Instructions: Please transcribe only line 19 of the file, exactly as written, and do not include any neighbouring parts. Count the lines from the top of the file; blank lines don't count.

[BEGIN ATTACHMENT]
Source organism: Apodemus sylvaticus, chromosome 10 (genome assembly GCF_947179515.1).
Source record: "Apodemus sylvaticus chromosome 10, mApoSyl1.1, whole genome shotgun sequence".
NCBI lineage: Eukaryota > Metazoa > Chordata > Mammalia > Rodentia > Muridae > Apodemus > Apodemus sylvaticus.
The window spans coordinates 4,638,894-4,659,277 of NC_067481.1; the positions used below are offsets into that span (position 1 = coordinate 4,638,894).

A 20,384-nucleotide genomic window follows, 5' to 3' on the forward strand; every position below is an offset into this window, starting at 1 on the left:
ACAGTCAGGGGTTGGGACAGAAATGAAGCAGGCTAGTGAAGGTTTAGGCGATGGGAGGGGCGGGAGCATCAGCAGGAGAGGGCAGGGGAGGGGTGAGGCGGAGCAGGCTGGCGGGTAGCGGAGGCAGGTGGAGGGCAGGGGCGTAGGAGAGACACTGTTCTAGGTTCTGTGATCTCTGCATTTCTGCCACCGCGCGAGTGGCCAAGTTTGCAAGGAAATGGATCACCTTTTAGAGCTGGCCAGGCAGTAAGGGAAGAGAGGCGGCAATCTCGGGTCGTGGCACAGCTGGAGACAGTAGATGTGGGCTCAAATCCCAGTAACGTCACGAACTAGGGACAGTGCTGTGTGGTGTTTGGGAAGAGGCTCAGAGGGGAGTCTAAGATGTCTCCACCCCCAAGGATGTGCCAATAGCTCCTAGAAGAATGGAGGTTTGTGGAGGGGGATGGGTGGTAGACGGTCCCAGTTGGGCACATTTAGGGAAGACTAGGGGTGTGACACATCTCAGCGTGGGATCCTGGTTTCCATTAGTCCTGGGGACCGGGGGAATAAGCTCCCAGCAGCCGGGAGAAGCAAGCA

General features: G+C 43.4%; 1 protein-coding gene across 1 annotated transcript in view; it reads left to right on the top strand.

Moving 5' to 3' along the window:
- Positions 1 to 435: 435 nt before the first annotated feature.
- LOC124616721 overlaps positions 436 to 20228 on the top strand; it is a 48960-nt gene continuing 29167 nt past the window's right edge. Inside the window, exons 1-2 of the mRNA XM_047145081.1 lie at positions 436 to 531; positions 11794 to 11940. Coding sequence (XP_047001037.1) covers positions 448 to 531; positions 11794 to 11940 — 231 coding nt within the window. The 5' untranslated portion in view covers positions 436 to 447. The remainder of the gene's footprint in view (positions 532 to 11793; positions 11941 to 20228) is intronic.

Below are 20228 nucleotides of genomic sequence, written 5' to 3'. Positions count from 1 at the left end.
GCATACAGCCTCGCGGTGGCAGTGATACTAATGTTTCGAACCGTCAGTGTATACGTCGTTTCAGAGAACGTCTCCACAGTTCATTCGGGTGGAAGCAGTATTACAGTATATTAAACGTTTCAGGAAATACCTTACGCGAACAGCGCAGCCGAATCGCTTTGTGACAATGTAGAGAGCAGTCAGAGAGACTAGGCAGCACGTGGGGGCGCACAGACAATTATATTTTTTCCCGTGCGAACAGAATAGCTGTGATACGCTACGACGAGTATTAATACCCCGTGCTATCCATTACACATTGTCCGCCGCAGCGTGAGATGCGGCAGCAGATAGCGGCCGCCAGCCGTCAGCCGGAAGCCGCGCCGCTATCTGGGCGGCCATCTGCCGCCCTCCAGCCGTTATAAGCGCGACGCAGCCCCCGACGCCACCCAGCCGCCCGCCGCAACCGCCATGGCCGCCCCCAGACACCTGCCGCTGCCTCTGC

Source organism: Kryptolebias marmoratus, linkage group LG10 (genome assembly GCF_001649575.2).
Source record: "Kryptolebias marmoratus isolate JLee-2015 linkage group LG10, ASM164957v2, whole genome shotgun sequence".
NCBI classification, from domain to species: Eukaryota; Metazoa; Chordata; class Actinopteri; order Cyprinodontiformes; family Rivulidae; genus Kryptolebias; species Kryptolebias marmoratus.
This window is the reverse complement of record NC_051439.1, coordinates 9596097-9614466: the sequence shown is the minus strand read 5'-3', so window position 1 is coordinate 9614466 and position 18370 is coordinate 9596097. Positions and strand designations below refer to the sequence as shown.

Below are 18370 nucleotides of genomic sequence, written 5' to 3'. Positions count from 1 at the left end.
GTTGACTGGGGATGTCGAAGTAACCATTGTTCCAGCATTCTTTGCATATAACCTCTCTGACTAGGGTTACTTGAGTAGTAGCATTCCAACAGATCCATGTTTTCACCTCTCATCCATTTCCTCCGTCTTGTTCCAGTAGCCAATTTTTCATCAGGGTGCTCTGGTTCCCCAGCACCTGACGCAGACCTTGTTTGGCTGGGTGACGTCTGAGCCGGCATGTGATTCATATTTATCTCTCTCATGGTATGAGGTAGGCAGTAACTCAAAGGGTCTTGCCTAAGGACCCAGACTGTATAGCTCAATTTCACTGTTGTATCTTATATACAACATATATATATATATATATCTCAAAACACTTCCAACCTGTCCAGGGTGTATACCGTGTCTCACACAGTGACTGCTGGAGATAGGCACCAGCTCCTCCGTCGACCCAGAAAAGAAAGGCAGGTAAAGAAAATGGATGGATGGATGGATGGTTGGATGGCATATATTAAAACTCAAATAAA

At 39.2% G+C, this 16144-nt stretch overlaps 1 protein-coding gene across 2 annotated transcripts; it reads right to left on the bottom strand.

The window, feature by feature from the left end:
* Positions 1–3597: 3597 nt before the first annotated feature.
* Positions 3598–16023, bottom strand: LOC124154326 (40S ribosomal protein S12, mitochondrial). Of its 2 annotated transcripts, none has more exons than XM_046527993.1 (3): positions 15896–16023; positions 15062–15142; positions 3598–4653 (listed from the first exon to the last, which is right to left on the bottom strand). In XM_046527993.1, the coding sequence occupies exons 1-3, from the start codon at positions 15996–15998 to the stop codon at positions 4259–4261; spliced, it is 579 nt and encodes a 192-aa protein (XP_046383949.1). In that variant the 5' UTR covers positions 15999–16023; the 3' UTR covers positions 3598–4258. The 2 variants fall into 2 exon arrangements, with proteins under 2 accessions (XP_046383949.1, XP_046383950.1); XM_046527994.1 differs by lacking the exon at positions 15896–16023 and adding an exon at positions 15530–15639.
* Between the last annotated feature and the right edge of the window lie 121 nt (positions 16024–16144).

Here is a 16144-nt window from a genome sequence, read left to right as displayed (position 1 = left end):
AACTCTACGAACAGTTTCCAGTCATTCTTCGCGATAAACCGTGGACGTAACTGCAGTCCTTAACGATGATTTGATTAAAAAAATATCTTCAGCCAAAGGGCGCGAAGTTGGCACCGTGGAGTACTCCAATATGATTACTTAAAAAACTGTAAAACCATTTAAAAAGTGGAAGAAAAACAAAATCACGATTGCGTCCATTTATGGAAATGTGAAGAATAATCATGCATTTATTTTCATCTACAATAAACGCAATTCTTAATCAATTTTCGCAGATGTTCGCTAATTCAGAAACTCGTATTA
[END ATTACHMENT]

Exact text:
At 39.2% G+C, this 16144-nt stretch overlaps 1 protein-coding gene across 2 annotated transcripts; it reads right to left on the bottom strand.